Thinking the Earth is a FREE event that combines keynote lectures, participatory panels, and contact improvisation dance performance, workshops and jams.
Through this unique approach, we will explore how people understand their environments and their place within them, consider the challenges of sustainable development, and encourage dialogue among senior level policy makers, academics and practitioners.
You may RSVP for whichever sessions you please. Our registration deadline is April 10.
Today, members of the United Nations face an informal deadline regarding their submission of Intended Nationally Determined Contributions (INDCs), detailed reports on their individual plans to both cut greenhouse gas emissions and limit average warming to 2 degrees Celsius or less. The United States is expected to release its plan by the end of the day.
Although some nations plan to release their INDCs closer to the Paris Summit in December, early submission by the U.S. demonstrates a strong committment to action, a committment that many in the U.N. feel has been lacking. As IBES fellow Timmons Roberts noted in ClimateProgress, a publication of ThinkProgress, “The U.S. is seen by the world as the country most needing to take on commitments on climate change, and until about two years ago, the least willing to do so.” In the article, Roberts also discusses the benefits of climate change alliances between the United States and developing nations such as China and Mexico.
Read the full article and all of Roberts' comments here.
Today, Mexico joined other members of the United Nations by announcing its own Intended Nationally Determined Contribution, an outline of actions the country plans to take to combat climate change before the Paris Summit convenes in December. The plan includes a pledge to peak its carbon emissions by 2026, and to make major reductions in black carbon and other greenhouse gases by 2030.
IBES faculty member J. Timmons Roberts and research fellow Guy Edwards commented on the proposed deal in PlanetPolicy, a blog published by Brookings, a non-profit public policy organization based in Washington D.C. "We will be closely examining this proposed contribution from Mexico in the days ahead," wrote Roberts and Edwards. "But at first blush we see this launch as an extraordinarily positive step."
Read the rest of their post on this breaking news story here.
Following decades of expansion and development, China is rapidly emerging as a world economic leader; however, much of the nation's growth has occurred at the expense of both its human populations and resident ecosystems. In recent years, the Chinese government has joined a chorus of local and worldwide researchers in their call for exploration of these mixed effects.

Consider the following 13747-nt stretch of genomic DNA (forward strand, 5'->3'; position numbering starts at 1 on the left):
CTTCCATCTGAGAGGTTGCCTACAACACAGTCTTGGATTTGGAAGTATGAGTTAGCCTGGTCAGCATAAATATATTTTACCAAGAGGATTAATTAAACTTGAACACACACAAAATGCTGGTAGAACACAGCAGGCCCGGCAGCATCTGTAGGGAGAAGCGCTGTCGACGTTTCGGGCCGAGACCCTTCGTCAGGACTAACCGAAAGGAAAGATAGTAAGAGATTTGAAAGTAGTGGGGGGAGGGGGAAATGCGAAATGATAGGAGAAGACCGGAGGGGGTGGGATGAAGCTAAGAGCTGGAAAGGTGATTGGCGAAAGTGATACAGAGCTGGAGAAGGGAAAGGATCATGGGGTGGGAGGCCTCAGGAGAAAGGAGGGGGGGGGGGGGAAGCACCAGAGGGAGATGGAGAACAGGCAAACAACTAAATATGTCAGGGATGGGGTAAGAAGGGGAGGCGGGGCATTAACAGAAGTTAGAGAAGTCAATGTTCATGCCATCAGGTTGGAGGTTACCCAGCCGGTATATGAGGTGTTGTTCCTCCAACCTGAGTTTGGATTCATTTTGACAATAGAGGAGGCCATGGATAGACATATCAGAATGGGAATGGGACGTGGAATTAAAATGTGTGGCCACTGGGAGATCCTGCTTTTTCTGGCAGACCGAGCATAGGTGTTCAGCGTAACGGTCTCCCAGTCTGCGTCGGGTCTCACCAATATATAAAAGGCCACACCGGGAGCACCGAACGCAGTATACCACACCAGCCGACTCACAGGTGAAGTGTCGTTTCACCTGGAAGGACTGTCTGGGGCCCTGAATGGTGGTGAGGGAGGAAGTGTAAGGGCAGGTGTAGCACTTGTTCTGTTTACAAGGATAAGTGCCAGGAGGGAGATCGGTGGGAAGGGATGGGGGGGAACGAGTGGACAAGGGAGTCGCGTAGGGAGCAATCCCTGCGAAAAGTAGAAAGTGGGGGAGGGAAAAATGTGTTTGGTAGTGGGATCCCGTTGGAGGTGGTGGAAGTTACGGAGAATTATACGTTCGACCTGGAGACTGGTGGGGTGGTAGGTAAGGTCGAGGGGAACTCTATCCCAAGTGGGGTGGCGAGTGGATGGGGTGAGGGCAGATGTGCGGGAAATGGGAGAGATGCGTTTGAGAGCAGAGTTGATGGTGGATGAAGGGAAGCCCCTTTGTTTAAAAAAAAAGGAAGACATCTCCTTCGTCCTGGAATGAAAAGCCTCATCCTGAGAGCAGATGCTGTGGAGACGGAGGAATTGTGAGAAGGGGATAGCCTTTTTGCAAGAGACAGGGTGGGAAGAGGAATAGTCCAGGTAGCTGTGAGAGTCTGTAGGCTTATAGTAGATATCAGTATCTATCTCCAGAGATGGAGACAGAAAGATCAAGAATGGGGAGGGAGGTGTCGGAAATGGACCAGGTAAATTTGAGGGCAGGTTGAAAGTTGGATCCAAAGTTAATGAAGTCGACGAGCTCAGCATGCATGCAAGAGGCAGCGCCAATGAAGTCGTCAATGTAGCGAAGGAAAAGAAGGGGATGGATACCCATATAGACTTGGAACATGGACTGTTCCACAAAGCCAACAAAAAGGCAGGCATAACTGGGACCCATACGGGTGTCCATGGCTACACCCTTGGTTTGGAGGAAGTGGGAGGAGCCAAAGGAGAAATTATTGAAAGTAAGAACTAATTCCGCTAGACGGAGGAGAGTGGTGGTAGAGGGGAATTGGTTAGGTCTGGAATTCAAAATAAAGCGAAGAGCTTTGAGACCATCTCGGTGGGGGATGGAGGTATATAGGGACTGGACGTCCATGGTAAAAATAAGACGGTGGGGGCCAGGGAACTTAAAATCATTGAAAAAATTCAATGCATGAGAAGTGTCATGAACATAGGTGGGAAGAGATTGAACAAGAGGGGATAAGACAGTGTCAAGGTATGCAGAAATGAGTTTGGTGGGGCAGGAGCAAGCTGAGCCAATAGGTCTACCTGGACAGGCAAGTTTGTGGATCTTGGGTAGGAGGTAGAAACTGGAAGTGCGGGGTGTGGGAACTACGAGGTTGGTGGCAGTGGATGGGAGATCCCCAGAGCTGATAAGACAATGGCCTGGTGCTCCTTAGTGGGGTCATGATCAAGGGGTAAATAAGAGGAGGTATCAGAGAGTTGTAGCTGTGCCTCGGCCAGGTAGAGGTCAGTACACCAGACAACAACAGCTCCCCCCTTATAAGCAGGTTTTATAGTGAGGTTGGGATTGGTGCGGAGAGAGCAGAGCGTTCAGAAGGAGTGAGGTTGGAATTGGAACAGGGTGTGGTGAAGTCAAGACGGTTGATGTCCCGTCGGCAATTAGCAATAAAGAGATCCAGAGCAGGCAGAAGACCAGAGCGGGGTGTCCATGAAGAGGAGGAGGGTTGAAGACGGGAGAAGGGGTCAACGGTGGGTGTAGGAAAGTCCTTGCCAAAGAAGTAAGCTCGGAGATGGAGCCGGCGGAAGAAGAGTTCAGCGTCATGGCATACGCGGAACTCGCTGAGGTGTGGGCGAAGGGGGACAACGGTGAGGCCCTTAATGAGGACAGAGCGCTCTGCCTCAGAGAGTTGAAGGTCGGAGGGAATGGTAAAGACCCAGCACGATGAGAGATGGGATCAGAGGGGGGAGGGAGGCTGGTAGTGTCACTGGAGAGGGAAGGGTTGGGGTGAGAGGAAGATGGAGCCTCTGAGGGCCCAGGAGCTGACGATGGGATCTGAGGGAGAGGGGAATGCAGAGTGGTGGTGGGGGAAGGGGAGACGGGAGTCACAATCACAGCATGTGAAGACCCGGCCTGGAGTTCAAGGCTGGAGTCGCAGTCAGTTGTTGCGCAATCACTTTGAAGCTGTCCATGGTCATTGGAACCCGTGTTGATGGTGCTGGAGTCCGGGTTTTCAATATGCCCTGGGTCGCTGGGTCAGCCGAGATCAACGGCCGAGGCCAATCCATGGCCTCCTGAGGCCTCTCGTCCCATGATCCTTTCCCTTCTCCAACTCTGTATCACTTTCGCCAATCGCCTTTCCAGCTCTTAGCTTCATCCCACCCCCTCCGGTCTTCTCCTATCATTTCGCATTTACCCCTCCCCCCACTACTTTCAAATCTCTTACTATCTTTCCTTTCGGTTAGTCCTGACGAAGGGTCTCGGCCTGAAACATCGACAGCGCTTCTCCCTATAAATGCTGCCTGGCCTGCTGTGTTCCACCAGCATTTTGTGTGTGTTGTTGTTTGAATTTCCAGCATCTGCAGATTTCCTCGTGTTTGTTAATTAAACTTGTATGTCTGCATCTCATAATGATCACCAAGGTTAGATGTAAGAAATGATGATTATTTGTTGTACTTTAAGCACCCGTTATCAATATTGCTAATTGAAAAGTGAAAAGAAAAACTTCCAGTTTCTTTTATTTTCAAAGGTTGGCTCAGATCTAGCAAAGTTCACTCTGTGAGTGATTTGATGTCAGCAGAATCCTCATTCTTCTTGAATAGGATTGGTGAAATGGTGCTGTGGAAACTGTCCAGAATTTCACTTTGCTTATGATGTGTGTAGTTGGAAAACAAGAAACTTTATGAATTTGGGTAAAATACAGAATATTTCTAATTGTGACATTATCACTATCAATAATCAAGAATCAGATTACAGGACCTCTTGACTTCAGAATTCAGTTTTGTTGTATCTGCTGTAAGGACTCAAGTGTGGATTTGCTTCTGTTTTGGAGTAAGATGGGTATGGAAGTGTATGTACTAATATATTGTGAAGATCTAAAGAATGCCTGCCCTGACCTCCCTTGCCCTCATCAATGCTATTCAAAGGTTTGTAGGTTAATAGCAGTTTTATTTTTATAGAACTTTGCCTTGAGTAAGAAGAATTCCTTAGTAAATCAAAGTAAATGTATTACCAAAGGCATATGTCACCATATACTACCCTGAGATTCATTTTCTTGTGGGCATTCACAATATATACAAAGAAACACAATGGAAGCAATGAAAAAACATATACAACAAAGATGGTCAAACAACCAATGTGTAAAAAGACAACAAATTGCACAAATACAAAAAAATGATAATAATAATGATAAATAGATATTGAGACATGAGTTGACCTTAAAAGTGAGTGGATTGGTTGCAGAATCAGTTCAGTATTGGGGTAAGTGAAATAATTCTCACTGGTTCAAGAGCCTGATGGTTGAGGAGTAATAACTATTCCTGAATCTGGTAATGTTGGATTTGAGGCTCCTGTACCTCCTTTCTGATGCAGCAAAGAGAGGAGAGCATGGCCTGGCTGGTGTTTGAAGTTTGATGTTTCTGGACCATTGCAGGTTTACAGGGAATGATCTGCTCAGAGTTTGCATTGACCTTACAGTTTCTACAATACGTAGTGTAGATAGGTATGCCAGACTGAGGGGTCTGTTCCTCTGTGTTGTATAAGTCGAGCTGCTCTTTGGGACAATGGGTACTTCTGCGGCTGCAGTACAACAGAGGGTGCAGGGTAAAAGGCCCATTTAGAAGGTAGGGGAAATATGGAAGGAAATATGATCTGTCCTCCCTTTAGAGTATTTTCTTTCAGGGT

On April 21, the Institute at Brown for Environment and Society, along with the Brown School of Public Health and the Watson Institute, will co-sponsor The China Forum on Public Health, Environment, and Public Policy. During this event, panelists and lecturers will discuss the public health challenges that China faces as well as the current state of human and environmental health research. Students, faculty, and visitors will have the opportunity to network with peers and mentors and forge collaborative relationships in order to tackle complex issues surrounding human health and wellbeing, environmental sustainability, and societal development.
The China Forum will take place from 9:00am - 5:30pm at The Hope Club. Amanda Lynch, Director of IBES, will make the Closing Remarks.
Registration for this event is required. Please click here to sign up.
Thirty years ago, large swaths of Trinidad and Tobago were scarred by deforestation, the islands' inhabitants and ecosystems subject to alternating seasons of devastating fires and floods. Driven by their vision of a more sustainable future, activist Akilah Jaramogi and her late husband, Tacuma, brought the area back to life by reforesting over 125 acres of watershed and founding an agro-forestry community they called Fondes Amandes. Over the past three decades, thanks to Jaramongi's Fondes Amandes Community Reforestation Project (FACRP), residents of the area have brought the ecology of their community back to life. 60,000 seedlings have since been planted, and the islands' forests and waters are thriving once again.
On April 20, Brown University will be hosting Jaramogi as part of an event entitled Rastafari Women's Environmental Activism. IBES will co-sponsor the event, during which Jaramogi will give a short lecture and screen her acclaimed documentary Earth Water Woman. The session will take place in the Crystal Room from 12:00 - 2:00pm. Click here to learn more about Jaramongi and Earth Water Woman, or to view the film's trailer.